It’s been a week of research into underlayments and waterproofing and tile sizes. See, we bought a roll of DITRA as an underlayment but they didn’t have the tape that you’re supposed to seal corners and edges with (lets ignore, for the moment, that to seal the gaps we’d also need the drywall up–details!). So I was doing some reading about installation on the manufacturers website and saw that they had a minimum tile size of 2″ to use with the DITRA. Well, the octagons are that big, but the square tiles are not, and the size of the waffle pattern on the DITRA could mean it’s not supplying the right amount of support for the smaller tiles.

Reminder of the tile we picked. Simple, not fussy, though it'll look more interesting with the silver grout we picked.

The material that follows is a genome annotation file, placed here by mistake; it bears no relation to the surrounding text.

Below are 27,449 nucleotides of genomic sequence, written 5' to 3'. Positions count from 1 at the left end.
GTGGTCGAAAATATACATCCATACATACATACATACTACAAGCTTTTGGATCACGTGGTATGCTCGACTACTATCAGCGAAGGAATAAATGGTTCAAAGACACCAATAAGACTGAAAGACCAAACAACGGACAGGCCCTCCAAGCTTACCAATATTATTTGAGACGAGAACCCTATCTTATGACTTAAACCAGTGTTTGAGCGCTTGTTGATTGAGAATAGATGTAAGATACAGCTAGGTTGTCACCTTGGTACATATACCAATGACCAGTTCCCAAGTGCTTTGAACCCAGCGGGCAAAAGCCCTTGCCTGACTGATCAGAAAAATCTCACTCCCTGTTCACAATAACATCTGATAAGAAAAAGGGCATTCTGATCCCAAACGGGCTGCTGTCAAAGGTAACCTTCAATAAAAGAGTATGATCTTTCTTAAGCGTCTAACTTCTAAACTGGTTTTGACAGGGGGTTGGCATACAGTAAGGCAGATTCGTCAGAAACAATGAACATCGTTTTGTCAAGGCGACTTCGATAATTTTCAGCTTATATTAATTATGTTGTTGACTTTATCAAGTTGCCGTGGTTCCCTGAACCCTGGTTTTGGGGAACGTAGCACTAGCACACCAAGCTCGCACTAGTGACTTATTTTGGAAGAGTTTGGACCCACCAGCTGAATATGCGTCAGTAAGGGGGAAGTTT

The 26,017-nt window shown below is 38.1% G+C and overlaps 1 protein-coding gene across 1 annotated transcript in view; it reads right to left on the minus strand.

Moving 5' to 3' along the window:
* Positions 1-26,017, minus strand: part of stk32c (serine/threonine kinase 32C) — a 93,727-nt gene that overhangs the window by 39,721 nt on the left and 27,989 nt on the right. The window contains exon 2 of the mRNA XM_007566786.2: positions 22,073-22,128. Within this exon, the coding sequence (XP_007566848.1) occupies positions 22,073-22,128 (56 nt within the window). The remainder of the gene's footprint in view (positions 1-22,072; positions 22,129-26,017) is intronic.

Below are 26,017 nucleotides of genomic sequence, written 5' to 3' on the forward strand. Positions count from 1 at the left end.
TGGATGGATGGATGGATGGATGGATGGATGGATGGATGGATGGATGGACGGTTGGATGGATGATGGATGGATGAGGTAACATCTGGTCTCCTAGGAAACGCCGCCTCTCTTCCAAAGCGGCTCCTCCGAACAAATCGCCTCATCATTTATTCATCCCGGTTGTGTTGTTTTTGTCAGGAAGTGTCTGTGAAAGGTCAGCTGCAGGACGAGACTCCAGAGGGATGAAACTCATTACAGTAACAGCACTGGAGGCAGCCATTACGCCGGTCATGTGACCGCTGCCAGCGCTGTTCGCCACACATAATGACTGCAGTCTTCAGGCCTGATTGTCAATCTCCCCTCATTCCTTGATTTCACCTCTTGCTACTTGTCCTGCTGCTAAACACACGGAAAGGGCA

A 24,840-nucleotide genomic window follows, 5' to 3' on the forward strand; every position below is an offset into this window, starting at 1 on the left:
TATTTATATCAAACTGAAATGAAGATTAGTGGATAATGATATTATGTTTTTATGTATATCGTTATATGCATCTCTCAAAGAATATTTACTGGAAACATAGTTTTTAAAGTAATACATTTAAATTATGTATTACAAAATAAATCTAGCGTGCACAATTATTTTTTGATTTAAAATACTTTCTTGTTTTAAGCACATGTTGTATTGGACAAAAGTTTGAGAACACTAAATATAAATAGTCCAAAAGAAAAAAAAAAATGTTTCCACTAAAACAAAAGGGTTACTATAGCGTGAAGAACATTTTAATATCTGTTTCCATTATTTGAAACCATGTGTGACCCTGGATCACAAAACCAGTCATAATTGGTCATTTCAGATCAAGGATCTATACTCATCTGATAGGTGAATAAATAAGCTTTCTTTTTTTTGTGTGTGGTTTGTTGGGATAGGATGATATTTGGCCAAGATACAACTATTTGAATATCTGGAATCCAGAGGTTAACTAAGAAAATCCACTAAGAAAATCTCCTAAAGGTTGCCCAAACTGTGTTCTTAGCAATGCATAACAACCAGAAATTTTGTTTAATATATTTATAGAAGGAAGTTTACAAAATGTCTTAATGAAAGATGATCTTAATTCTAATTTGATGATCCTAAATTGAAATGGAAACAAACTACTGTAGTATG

Reminder of the tile we picked. Simple, not fussy, though it’ll look more interesting with the silver grout we picked. (Yes, it’s listed as wall tile, but it has a PEI of 4, which is perfectly fine for moderate to high-traffic floors.) | Image via Lowe’s

The good news is that we get to return the DITRA (that stuff is expensive!) and don’t need the tape, either. Instead we’re going with a layer of cement board (the preferred underlayment for small tiles as near as we can tell). The cement board is water durable, though we’re also wondering about waterproofing between that and the plywood subfloor. Now I’m thinking a treatment would be better than, say, a layer of plastic sandwiched between–we’ll see what consensus we come to.

I suppose the bright side to all of this is that we discovered this NOW as opposed to when we were knee deep in tile-time. My attempt at being proactive actually let us research an area of the project we’re both pretty new to without setting the project back further. So, yeah, that’s what I’m going with.

Room of Requirement | Downstairs Bath Inspiration

The Gingerbread Diaries